Grey market - risk or reward.

SEN’S longest ever online poll, which received almost 200 responses from installers and integrators over an 18-month period, found that while most installers were wary of grey market products, nearly 50 per cent would seriously consider using them.

In answer to the question: “Would You Ever Use Grey Market Products?” the SEN poll found that for 15 per cent of installers the savings are worth the risks – they voted yes. For 27 per cent of responders, the risks of grey market products are acceptable sometimes, depending on the product and the application. Meanwhile, 58 per cent of installers and integrators said they would never use grey market products, agreeing that the loss of warranty and support was simply not worth the risk.

According to James Layton of Bosch Security Systems, there are 4 fundamental risks for installation companies that choose to engage in what is essentially parallel importing.

“First, they accept full commercial responsibility for the product – there is no manufacturer support, no warranty, and potentially no certain availability of spare components,” Layton said. “Yet the integrator needs to commit to provide all of those things to their customer – potentially creating a risk of costs in excess of what they saved on the purchase.

“Second, many manufacturers have slight variances in the products they make available to different regions. This could be as simple as including a power lead for a different fitting, to something as complex as wireless frequencies or built-in languages. A current example would be Z-Wave home automation products which have different operating frequencies in each region.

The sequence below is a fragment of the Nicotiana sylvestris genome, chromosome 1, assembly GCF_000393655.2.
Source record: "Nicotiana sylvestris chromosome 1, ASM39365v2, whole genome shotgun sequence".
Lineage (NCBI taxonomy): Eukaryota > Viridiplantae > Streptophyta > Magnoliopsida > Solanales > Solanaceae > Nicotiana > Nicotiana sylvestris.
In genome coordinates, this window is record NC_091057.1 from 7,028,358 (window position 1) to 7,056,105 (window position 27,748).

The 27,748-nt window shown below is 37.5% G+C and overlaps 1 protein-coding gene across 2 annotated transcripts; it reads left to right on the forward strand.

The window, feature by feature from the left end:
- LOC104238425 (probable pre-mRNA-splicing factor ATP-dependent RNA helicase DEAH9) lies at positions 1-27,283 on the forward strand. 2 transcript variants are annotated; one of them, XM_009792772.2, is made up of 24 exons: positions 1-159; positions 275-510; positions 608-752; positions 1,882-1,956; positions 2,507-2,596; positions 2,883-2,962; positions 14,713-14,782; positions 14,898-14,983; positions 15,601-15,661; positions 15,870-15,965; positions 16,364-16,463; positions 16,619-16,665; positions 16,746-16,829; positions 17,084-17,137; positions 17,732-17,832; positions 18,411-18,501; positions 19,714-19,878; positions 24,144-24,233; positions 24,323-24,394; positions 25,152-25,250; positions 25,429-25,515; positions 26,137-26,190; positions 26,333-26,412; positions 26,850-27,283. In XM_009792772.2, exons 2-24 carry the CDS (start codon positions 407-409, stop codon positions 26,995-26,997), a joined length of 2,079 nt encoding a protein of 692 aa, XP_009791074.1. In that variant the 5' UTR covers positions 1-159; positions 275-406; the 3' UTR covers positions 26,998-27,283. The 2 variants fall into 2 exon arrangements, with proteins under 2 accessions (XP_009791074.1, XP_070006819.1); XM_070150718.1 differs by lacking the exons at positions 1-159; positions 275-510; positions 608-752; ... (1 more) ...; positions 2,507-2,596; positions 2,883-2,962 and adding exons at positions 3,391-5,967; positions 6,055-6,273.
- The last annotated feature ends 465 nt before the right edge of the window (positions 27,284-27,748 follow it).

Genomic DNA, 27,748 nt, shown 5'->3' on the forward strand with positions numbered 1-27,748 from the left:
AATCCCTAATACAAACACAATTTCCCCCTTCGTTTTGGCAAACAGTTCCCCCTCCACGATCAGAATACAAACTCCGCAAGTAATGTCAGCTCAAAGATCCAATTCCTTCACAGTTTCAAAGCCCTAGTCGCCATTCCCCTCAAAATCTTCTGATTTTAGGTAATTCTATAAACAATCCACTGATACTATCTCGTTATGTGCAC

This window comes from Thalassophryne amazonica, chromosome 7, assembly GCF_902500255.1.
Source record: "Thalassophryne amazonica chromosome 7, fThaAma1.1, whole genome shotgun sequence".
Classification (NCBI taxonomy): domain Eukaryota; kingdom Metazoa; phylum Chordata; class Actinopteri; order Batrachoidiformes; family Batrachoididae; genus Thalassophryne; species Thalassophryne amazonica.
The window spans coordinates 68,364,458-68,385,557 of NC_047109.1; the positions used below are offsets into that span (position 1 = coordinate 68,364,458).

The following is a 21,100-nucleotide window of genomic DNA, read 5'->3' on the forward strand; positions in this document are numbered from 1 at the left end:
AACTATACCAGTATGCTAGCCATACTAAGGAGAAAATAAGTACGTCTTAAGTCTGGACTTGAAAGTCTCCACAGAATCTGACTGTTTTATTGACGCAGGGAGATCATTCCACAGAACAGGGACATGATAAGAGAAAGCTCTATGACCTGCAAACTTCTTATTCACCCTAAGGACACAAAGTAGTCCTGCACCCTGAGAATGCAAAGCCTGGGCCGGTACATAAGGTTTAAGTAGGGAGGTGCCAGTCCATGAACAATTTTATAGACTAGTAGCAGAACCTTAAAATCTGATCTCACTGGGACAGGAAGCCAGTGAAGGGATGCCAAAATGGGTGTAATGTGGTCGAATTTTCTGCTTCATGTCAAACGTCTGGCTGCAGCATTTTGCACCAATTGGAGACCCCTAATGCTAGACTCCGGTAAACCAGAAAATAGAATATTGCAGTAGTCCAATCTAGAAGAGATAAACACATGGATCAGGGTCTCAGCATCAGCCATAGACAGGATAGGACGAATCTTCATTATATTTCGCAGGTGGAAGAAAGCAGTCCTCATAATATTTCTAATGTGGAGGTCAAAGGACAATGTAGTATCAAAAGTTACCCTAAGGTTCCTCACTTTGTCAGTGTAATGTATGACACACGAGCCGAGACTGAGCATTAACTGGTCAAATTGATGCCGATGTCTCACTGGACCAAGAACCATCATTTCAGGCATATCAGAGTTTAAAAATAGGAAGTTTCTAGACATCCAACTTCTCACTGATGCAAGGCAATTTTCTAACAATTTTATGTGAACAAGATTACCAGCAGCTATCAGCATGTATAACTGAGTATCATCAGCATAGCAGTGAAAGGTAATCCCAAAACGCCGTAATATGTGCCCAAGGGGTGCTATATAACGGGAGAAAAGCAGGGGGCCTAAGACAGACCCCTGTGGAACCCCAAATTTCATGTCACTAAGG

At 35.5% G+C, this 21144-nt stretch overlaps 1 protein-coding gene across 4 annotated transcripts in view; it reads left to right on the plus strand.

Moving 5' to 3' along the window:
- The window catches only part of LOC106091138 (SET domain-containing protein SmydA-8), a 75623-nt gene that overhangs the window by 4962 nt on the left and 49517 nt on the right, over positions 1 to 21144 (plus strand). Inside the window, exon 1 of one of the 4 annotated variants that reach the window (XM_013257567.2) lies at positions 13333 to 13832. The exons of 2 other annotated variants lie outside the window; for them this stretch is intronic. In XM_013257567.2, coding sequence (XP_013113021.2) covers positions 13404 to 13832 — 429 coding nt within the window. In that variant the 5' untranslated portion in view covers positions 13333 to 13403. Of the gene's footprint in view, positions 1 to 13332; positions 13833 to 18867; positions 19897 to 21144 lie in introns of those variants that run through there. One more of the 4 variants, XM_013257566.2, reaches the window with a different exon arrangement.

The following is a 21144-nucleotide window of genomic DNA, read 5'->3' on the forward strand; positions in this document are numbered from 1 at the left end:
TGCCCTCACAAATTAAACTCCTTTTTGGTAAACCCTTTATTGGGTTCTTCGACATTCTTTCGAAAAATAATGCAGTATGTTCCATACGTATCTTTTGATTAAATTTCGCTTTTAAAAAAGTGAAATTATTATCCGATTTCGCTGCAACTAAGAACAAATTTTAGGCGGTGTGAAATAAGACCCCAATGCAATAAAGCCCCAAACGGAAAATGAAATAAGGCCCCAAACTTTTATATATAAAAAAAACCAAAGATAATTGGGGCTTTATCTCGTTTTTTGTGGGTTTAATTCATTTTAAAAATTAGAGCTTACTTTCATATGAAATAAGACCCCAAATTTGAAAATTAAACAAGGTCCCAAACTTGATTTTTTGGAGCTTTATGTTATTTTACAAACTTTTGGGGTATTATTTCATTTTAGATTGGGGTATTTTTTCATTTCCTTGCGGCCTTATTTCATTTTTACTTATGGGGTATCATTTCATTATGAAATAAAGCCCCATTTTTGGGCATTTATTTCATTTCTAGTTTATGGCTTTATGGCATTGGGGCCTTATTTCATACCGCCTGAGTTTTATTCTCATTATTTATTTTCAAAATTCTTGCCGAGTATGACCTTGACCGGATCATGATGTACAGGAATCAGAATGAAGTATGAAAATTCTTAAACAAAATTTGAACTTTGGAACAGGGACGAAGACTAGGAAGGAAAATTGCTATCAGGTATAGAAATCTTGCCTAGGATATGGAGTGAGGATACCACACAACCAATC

“Third, the integrator really has no direct interaction with the product until it has already arrived in Australia. Especially when purchasing from locations in Asia Pacific, there is a risk that the product may in fact be a knock-off of a real product,” Layton said.

“Additionally, many products that make their way in to the grey market are components that failed factory testing but still had the appearance of full function. The integrator may find that they have paid for a low-quality product that is effectively unsellable.

“Finally, and most importantly, there’s the legal regulatory compliance of the products to take into account. ERAC and ACMA have guidelines on how an electrical product is tested and marked before it enters Australia. When a product enters the country from overseas, compliance with these guidelines falls on the company that first receives the goods in Australia.

“If the product is discovered to not comply with these guidelines, the integrator or distributor that imported them can face heavy fines – potentially tens of thousands of dollars per incident. When a product also includes telecommunications or wireless components, additional regulatory bodies and potential fines can become involved.”